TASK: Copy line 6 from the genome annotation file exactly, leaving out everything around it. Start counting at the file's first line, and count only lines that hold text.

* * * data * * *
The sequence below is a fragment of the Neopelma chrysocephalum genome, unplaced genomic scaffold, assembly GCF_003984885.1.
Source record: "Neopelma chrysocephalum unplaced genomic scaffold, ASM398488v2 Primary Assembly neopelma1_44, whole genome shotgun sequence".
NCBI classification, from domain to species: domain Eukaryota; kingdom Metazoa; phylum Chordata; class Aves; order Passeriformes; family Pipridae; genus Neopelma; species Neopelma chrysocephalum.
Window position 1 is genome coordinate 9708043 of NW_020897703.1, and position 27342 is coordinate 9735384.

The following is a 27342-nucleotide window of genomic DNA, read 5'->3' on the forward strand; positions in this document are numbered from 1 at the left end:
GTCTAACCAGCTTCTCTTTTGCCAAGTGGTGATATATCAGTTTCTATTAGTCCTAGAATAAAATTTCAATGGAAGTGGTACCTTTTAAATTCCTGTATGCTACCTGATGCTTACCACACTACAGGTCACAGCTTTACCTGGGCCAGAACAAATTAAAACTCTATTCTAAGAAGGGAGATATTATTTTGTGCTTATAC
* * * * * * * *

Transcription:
GTCTAACCAGCTTCTCTTTTGCCAAGTGGTGATATATCAGTTTCTATTAGTCCTAGAATAAAATTTCAATGGAAGTGGTACCTTTTAAATTCCTGTATGCTACCTGATGCTTACCACACTACAGGTCACAGCTTTACCTGGGCCAGAACAAATTAAAACTCTATTCTAAGAAGGGAGATATTATTTTGTGCTTATAC